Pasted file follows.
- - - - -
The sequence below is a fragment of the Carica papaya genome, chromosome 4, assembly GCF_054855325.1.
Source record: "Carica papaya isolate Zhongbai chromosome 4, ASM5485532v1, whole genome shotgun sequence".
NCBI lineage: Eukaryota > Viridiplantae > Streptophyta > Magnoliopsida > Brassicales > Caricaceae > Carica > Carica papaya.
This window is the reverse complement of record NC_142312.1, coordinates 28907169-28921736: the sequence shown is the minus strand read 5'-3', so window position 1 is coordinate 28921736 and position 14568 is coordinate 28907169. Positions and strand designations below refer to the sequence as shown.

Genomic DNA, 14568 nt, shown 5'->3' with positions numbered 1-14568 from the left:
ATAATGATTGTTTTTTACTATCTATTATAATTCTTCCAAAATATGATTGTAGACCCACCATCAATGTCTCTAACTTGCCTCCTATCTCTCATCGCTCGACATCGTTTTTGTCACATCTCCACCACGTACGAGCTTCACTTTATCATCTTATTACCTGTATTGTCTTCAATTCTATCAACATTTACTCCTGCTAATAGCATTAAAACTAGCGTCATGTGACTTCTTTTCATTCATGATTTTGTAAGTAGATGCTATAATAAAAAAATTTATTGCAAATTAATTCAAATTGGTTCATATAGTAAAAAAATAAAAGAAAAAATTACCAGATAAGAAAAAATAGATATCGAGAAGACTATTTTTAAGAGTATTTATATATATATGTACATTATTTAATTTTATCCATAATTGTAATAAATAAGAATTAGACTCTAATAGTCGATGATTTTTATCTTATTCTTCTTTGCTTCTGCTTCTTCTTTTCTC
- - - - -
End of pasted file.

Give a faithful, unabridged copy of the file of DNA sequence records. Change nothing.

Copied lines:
The sequence below is a fragment of the Carica papaya genome, chromosome 4, assembly GCF_054855325.1.
Source record: "Carica papaya isolate Zhongbai chromosome 4, ASM5485532v1, whole genome shotgun sequence".
NCBI lineage: Eukaryota > Viridiplantae > Streptophyta > Magnoliopsida > Brassicales > Caricaceae > Carica > Carica papaya.
This window is the reverse complement of record NC_142312.1, coordinates 28907169-28921736: the sequence shown is the minus strand read 5'-3', so window position 1 is coordinate 28921736 and position 14568 is coordinate 28907169. Positions and strand designations below refer to the sequence as shown.

Genomic DNA, 14568 nt, shown 5'->3' with positions numbered 1-14568 from the left:
ATAATGATTGTTTTTTACTATCTATTATAATTCTTCCAAAATATGATTGTAGACCCACCATCAATGTCTCTAACTTGCCTCCTATCTCTCATCGCTCGACATCGTTTTTGTCACATCTCCACCACGTACGAGCTTCACTTTATCATCTTATTACCTGTATTGTCTTCAATTCTATCAACATTTACTCCTGCTAATAGCATTAAAACTAGCGTCATGTGACTTCTTTTCATTCATGATTTTGTAAGTAGATGCTATAATAAAAAAATTTATTGCAAATTAATTCAAATTGGTTCATATAGTAAAAAAATAAAAGAAAAAATTACCAGATAAGAAAAAATAGATATCGAGAAGACTATTTTTAAGAGTATTTATATATATATGTACATTATTTAATTTTATCCATAATTGTAATAAATAAGAATTAGACTCTAATAGTCGATGATTTTTATCTTATTCTTCTTTGCTTCTGCTTCTTCTTTTCTC